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The Differences Between an Expungement and a Legal Pardon

Posted by John C. Taylor | May 07, 2021 | 0 Comments

People who have been convicted of crimes just want to get on with their lives once they have completed their sentences. However, the presence of a conviction on their record could have consequences for them for years afterward. There are several ways that convictions can come off your record. Two of them are expungement and pardon.

The Benefits of Expungement and Pardons

First, let us cover some benefits of pardons and expungement. These could result in the following:

  • Restoration of your right to vote
  • Restoration of your right to own a firearm
  • The ability to work in certain career fields
  • Putting the chapter of your conviction behind you and regaining your reputation

The Effect of Expungement

When a conviction is expunged from your record, it is as if it never happened at all. In other words, it is as if the crime is forgotten. People running a background search or reviewing your criminal record will never know that you were once convicted. If you are ever asked if you have been convicted of a crime, you can answer that question in the negative. Your record would be completely free and clear of the crime. This is the best outcome for your future.

Tennessee allows some people to petition the court for expungement. This is only for non-violent offenses (both felonies and misdemeanors) that are less serious. In the past, only first-time offenders were allowed to petition, but now people with two convictions may also request expungement. Tennessee also allows people to request redaction of crimes that they were charged with and not convicted from an electronic database.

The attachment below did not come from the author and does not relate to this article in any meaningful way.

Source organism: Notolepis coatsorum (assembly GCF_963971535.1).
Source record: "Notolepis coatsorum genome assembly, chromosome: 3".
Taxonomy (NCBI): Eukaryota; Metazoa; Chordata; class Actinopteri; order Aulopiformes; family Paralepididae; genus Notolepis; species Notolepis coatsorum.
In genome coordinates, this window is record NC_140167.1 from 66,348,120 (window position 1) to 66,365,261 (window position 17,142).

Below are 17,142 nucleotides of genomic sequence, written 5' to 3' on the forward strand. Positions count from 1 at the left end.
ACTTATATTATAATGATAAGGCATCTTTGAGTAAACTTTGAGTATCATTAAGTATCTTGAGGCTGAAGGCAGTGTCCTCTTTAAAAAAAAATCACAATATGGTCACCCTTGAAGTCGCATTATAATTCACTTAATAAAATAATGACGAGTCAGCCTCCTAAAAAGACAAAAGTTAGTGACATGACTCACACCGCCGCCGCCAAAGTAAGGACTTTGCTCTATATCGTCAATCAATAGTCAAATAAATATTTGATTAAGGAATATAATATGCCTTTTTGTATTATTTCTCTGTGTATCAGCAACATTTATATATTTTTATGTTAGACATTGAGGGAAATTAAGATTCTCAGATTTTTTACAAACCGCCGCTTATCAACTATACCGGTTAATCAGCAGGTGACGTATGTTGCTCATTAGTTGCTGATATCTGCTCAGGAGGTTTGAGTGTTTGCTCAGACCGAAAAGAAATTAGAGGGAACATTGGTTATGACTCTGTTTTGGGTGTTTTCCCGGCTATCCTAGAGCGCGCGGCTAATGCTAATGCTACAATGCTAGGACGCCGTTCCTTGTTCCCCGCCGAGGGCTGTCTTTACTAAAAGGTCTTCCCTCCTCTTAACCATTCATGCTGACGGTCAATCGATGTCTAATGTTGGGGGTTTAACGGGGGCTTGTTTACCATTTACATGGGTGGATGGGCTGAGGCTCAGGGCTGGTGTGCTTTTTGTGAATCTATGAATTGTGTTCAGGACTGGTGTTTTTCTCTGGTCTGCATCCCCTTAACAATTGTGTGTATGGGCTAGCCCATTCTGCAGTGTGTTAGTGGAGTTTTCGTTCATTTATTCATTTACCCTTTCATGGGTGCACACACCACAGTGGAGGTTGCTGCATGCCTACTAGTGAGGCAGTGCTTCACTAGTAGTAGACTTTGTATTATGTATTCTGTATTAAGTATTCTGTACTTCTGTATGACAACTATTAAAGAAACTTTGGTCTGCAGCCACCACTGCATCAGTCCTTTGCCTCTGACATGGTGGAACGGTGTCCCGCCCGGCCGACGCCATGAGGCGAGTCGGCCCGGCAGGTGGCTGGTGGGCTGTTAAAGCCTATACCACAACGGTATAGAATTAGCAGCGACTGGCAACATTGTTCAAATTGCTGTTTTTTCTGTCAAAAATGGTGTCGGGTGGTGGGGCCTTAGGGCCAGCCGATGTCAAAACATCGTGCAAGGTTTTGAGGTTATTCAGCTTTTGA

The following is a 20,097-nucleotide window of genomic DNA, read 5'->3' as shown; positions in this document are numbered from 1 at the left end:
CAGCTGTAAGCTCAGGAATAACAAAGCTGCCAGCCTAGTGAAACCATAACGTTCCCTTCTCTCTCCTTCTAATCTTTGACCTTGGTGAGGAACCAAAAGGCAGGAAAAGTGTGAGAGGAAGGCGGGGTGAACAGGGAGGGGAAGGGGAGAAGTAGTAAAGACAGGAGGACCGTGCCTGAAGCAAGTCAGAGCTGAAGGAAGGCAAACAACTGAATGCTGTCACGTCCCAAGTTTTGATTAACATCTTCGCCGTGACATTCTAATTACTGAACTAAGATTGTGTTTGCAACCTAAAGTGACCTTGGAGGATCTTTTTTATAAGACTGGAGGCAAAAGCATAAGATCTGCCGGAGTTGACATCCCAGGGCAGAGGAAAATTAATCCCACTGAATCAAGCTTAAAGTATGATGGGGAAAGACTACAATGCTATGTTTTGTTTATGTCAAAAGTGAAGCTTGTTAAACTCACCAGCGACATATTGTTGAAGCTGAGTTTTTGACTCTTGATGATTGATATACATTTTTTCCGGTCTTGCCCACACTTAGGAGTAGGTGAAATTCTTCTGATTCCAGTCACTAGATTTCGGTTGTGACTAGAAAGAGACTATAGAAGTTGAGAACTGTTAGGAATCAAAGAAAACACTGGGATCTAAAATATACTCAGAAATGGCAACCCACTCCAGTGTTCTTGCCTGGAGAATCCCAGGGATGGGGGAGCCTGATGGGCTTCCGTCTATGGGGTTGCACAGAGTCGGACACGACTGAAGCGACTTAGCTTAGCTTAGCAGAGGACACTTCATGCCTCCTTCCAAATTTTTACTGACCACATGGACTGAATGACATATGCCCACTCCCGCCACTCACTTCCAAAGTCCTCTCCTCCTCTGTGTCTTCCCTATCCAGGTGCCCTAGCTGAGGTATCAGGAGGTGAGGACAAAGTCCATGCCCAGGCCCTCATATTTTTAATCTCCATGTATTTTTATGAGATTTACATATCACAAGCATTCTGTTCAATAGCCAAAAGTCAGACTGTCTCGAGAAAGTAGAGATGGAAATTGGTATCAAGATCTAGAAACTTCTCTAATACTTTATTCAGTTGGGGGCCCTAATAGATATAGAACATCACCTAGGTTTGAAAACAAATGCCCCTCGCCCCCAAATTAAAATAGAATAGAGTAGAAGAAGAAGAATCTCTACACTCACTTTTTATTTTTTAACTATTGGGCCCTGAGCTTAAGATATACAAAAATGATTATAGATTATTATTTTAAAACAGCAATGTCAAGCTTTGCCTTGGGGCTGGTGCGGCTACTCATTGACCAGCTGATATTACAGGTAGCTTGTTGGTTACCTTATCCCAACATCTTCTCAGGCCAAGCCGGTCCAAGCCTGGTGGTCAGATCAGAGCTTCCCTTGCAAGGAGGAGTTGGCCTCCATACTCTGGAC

The Effect of Pardons

In Tennessee, a pardon does not have the same effect. Pardons will restore your freedoms and rights. If you are currently serving your sentence, the pardon will get you out of prison, and it could eliminate your requirement of restitution. However, as far as your record goes, you may still be considered a convicted felon. Depending on the crime that you committed, your record may not be erased with a pardon. This could affect your right to own a firearm or your eligibility for certain jobs.

Currently, Tennessee will expunge your record if you have been pardoned for a non-violent crime. However, if you were pardoned for a violent crime, the state forgives, but it does not forget. Nonetheless, a pardon could be the best option for immediate release when someone is currently in prison or subject to a large restitution order. If a pardon makes sense for your situation, you should definitely pursue it.

You have compelling reasons to want to clear your record as you seek to get on with your life. Take advantage of what Tennessee allows to get a fresh start.

Contact an Experienced Murfreesboro Criminal Defense Attorney

For questions about pardons and expungement, contact a Murfreesboro criminal defense lawyer at Taylor Law Group online or call us at (615) 890-1982. We offer free consultations, so you can learn your legal rights.

About the Author

John C. Taylor

John C. Taylor is a Murfreesboro native and a graduate of Oakland High School. He earned his bachelor's degree from Furman University in Greenville, SC, where he participated in the Furman Advantage Research program, studying religion in American politics. John also earned his Master's degree.

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